Yemen's silent encouragement of the US drone war against Al Qaeda could have some nasty blowback for the new government there.
Yemen-US ties must go beyond drones
Washington's most active military engagement on the Arabian Peninsula is its covert drone war in Yemen. It was in Yemen where America's use of drones to target terror suspects was hatched, by the Bush administration in 2002. And strikes by drones and cruise missiles against individuals have been increasing in Yemen more recently. Last year, there were more drone strikes and air strikes in Yemen (at least 65) than there were in Pakistan (43).
The effect of these so-called "targeted" strikes should not be underestimated. The US claims that they target only militants - but extends the definition of "militants" so widely that it becomes almost meaningless. Officially, the US says that any military-age males in a strike zone are combatants, and grants itself the authority to kill from the sky.
Not surprisingly, the Yemeni families of children and mothers who have been killed have not accepted such spurious legality. Last year, after missiles fired by a US drone hit a minibus carrying children, the families attempted to carry the corpses to the president's palace in Sanaa. In the US, a lawsuit has been brought by the family of Anwar Al Awlaki, a US citizen accused by the US of supporting terrorism who was later killed. His family argues that, as a citizen, he was entitled to due process.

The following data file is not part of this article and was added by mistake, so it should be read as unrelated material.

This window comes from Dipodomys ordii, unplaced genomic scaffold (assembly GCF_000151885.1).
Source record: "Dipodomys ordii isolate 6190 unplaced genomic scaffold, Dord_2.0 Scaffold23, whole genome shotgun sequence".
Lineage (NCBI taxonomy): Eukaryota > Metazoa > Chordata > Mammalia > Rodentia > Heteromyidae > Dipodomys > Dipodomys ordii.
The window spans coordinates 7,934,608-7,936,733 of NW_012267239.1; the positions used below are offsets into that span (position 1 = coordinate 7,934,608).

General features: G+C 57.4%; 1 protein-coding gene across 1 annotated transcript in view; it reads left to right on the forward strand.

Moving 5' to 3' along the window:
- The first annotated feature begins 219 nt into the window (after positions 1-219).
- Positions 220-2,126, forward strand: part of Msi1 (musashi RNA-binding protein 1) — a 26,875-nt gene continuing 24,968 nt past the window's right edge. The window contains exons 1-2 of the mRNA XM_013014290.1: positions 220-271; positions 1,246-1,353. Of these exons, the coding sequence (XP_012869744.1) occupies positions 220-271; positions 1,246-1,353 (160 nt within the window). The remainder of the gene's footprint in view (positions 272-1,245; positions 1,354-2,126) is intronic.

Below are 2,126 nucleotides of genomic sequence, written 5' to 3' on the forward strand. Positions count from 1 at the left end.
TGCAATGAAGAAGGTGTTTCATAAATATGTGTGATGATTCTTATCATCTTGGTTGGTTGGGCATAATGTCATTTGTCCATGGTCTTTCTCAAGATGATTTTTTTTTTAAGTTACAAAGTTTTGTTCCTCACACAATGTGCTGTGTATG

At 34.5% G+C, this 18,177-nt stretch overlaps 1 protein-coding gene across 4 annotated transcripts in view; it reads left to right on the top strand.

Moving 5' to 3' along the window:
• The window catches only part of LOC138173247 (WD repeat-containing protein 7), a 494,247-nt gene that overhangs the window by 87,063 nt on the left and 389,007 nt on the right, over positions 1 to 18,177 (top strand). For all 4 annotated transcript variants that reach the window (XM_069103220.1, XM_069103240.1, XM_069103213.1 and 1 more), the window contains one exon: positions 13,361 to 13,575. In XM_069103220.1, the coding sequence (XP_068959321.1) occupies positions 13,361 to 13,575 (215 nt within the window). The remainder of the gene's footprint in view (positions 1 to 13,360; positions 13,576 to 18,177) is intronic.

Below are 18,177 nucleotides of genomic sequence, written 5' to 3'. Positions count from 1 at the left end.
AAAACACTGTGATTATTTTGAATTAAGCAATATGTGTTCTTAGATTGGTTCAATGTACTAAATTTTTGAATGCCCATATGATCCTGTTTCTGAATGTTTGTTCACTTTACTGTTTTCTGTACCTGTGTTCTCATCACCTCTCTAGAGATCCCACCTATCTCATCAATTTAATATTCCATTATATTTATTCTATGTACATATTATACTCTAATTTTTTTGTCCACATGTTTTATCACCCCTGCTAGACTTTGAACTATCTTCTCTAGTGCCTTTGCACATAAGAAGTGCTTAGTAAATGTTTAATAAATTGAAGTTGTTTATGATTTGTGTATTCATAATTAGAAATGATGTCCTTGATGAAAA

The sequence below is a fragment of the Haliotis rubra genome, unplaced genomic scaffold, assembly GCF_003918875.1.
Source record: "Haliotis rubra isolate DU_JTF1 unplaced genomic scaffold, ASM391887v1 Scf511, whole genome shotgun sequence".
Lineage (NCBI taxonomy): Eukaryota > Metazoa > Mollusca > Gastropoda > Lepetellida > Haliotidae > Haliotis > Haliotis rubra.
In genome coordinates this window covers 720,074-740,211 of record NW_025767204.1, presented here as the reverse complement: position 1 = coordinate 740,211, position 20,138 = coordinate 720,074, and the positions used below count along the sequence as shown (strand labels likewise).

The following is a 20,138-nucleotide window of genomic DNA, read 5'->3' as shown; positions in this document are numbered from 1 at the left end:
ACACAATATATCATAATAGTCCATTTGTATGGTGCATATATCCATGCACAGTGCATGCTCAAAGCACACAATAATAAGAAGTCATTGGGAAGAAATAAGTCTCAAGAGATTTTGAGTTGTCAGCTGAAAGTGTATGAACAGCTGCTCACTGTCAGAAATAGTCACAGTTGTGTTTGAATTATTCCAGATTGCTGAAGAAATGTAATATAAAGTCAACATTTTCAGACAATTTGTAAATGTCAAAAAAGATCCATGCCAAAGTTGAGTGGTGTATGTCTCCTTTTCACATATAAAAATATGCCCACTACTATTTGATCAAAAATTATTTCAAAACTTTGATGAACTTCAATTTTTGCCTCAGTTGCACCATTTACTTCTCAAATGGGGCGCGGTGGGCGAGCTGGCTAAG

Legal ambiguity aside, there are no signs the Obama administration plans to scale back its Yemen drone strategy. In tapping John Brennan - architect of the American drone programme - to head the CIA, President Barack Obama has endorsed a continuation of the status quo.
Yemen's president, Abdrabu Mansur Hadi, is in a difficult position but has openly sided with the United States against his own citizens - he has praised the strikes and said he personally approved all attacks. And to be sure, death from the air has limited Al Qaeda's gains.
But these are short-term tactical victories that cannot replace strategies for long-term stability. For a fragile Yemen, drones could be catastrophic, stoking anger and resentment against the United States and the Yemeni government. No one likes their people killed with impunity.
Former president Ali Abdullah Saleh made the mistake of allowing the US to operate with impunity inside Yemen, and over it. Mr Hadi risks creating conditions of huge mistrust that could bubble over in unexpected ways if he continues to do the same.